Yoon & Kang (2009) undertook a study on the Korean Stock Market to establish the effect of humidity on stock returns. The study established that humidity has an insignificant effect on stock returns based on the insignificance of the test coefficients. However, the study established that extremely high humidity conditions lead to low stock return. Extremely low humidity led to high stock returns. However, there was no correlation between humidity and stock returns during the post-crisis period. Dowling & Lucey (2005) also undertook a study to evaluate the effects of weather on stock prices. The study found on extreme humidity conditions affected stock returns. Therefore, mild humidity conditions had no impact on stock returns. However, other external forces like the 1997 financial crisis significantly affect the effect of humidity when its effect became insignificant due to the adoption of an electronic trading system and removal of foreign restriction investors. While extreme humidity affects investor moods, market efficiency is the main determinant of stock returns.

Chang et al (2006) used a threshold model to study the relationship between stock return and humidity. His study was undertaken in Taiwan between 1997 and 2003 and found that the impact of humidity on stock returns is insignificant. Farrukh (2019), in his study, stated that humidity negatively affects the volume of trading at the stock exchange. The study found that normal levels of humidity do not affect stock prices. However, under extremely high levels of humidity, higher humidity negatively affects the prices of returns wile extreme low levels of having a positive effect on stock prices. However, he noted that calendar effects are a determining factor when it comes to financial markets. There are high stock returns during the spring and winter months irrespective of the level of humidity. The level of stock activity is also high in January

  1. Relationship between air pressure and stock return

Farrukh (2019) studied the effect of weather parameters on stock returns including air pressure. The study established that air pressure has a marginal correlation on stock returns at 10% significance level. This means that high air pressure leads to high stock returns while low air pressure marginal leads to a decrease in stock returns. However, the study established other controlling variables like Halloween dummies, January and Mondays. The study specifically established that January and Halloween Dummies have a positive effect on the trading volume at the stock market irrespective of the level of air pressure.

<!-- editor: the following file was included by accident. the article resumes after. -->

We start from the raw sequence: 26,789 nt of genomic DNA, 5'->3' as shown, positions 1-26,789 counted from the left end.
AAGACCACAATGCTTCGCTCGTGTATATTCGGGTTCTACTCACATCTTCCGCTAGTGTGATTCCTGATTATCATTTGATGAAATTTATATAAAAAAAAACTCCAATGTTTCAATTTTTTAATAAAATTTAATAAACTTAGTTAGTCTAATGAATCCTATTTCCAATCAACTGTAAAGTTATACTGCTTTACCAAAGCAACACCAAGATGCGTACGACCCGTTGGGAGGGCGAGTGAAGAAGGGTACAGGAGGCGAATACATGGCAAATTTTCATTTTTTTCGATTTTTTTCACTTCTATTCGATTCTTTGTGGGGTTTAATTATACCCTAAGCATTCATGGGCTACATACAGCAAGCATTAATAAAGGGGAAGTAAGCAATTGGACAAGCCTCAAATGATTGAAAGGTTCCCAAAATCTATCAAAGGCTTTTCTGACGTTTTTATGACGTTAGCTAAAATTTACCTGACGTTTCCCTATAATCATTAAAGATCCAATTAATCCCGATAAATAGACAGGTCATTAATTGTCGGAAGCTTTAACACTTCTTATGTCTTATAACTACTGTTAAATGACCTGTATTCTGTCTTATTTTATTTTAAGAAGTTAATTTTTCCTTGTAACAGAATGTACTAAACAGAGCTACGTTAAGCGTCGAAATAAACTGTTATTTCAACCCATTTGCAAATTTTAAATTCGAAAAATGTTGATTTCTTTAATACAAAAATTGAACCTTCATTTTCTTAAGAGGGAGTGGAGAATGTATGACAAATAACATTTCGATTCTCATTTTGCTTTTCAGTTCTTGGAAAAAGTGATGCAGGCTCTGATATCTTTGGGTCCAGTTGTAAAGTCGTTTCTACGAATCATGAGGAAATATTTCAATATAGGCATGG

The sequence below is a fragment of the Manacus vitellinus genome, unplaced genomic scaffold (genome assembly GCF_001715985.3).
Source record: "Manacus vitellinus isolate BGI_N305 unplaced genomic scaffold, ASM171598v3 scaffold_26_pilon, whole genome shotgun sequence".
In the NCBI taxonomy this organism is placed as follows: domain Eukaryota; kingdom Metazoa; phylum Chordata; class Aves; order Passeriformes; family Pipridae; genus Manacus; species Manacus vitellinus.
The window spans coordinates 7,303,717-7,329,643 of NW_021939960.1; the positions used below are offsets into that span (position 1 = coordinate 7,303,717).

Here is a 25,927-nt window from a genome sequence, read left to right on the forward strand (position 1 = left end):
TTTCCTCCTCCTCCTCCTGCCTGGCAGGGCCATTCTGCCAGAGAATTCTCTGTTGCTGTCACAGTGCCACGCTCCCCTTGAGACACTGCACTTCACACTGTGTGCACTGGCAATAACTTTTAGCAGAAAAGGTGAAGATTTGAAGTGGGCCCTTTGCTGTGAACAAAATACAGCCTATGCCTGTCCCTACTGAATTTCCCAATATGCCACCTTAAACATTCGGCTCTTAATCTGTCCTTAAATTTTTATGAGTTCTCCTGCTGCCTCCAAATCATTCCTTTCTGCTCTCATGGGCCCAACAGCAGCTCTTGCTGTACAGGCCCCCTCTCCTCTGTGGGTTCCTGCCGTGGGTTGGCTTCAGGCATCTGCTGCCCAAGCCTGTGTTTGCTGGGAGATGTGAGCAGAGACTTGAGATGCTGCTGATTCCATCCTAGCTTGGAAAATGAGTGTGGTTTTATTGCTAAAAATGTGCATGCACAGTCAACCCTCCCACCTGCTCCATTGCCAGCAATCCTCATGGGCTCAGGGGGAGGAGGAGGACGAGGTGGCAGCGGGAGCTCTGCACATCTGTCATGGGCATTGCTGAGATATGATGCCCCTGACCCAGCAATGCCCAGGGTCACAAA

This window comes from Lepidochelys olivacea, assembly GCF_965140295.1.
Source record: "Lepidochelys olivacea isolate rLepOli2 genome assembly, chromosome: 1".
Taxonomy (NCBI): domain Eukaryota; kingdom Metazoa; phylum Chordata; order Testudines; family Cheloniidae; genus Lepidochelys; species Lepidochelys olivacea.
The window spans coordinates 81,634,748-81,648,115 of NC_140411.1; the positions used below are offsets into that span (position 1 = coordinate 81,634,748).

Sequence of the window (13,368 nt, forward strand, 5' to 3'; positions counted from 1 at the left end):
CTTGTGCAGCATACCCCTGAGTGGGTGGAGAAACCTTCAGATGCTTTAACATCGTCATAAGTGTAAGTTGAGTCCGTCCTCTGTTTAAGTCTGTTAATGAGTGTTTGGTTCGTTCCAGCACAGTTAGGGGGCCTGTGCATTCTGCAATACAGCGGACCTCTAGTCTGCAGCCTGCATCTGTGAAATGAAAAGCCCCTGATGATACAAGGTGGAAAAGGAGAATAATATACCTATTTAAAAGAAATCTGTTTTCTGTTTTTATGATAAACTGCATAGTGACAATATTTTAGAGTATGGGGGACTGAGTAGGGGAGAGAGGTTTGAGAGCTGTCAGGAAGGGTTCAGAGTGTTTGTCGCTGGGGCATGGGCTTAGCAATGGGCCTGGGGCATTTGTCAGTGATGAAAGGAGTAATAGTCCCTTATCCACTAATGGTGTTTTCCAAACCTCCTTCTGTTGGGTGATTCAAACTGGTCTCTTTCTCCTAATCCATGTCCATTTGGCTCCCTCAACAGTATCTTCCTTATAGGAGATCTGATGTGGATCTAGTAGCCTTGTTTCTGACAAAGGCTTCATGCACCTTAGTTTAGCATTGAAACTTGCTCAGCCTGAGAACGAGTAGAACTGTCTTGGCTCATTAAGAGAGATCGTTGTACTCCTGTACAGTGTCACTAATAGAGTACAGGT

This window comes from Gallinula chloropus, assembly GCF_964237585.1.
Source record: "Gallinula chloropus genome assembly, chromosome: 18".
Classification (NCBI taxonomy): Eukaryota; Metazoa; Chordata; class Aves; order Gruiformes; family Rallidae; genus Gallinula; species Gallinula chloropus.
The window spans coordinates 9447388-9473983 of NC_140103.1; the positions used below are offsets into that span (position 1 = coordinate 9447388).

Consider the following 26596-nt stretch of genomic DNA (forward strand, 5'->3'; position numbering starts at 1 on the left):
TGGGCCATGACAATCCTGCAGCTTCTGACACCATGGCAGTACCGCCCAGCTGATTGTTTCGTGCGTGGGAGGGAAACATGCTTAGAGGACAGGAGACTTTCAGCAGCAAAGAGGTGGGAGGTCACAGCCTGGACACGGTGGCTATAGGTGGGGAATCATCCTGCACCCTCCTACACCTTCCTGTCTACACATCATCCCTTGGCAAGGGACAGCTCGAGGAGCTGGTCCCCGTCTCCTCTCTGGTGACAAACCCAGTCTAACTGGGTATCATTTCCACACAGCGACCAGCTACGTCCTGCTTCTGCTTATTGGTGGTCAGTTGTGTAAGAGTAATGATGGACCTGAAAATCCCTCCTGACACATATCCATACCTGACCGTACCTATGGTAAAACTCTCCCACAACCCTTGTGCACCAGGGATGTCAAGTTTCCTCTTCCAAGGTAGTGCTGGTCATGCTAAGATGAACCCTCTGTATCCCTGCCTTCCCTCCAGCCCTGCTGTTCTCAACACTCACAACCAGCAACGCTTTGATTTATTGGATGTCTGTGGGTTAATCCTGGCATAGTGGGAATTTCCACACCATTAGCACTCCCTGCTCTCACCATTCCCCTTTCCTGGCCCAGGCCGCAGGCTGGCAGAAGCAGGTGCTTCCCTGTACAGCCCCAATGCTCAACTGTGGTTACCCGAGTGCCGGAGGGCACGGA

Goldstein (1972) demonstrates that there is a positive correlation between air pressure and stock returns. Air pressure is one of the most mood-inducing weather variables. Exposure to high air pressure is likely to prompt positive moods while low air pressure induces negative moods. The impact of air pressure is more prevalent in technology stocks compared to blue-chip stocks due to the high impact of moods on the process of decision-making due to the abstract, risky and uncertain nature of the stocks. Likewise, Baker and Wirgler (2006) add that new, unprofitable, volatile and smaller companies with a high possibility of growth are more affected by positive or positive mood induced by high and low air pressure consecutively.

Schneider (2010) states that air pressure is more likely to affect stock return more than any other weather variable. The effect of air pressure is more significant since almost all the investors in the stock market are exposed to the same air pressure. When many investors are exposed to similar health conditions, the weather effect is more profound. Air pressure unlike other weather variables like temperature, cloud cover, and wind, is available to both outdoor and indoor investors. In most situations, private and professional investors make investment decisions indoors meaning that there is no exposure to outdoor weather conditions.

  1. Relationship between temperature and stock return

From a psychological perspective, high temperatures are associated with positive and upbeat moods during winter and negative moods during summer. Yoon & Kang (2009) undertook a study on the Korean Stock Market on the impact of the temperature of stock returns and established that during the pre-crisis period, there is a positive influence between low temperatures high stock returns. The findings imply that stock returns are usually high when there are low temperatures and low when the temperatures are high. On the other hand, high temperatures harm stock returns, which means that high temperatures led to low stock returns. A similar study during the post-crisis period indicates that there is no relationship between temperature and stock returns. The study, however, indicates that weather had no effect on stock returns during the post-crisis period due to the removal of foreign investment restrictions, which encouraged foreign investments. It, therefore, implies that local weather did not have a direct effect on a stock investment, which made the market more effectively.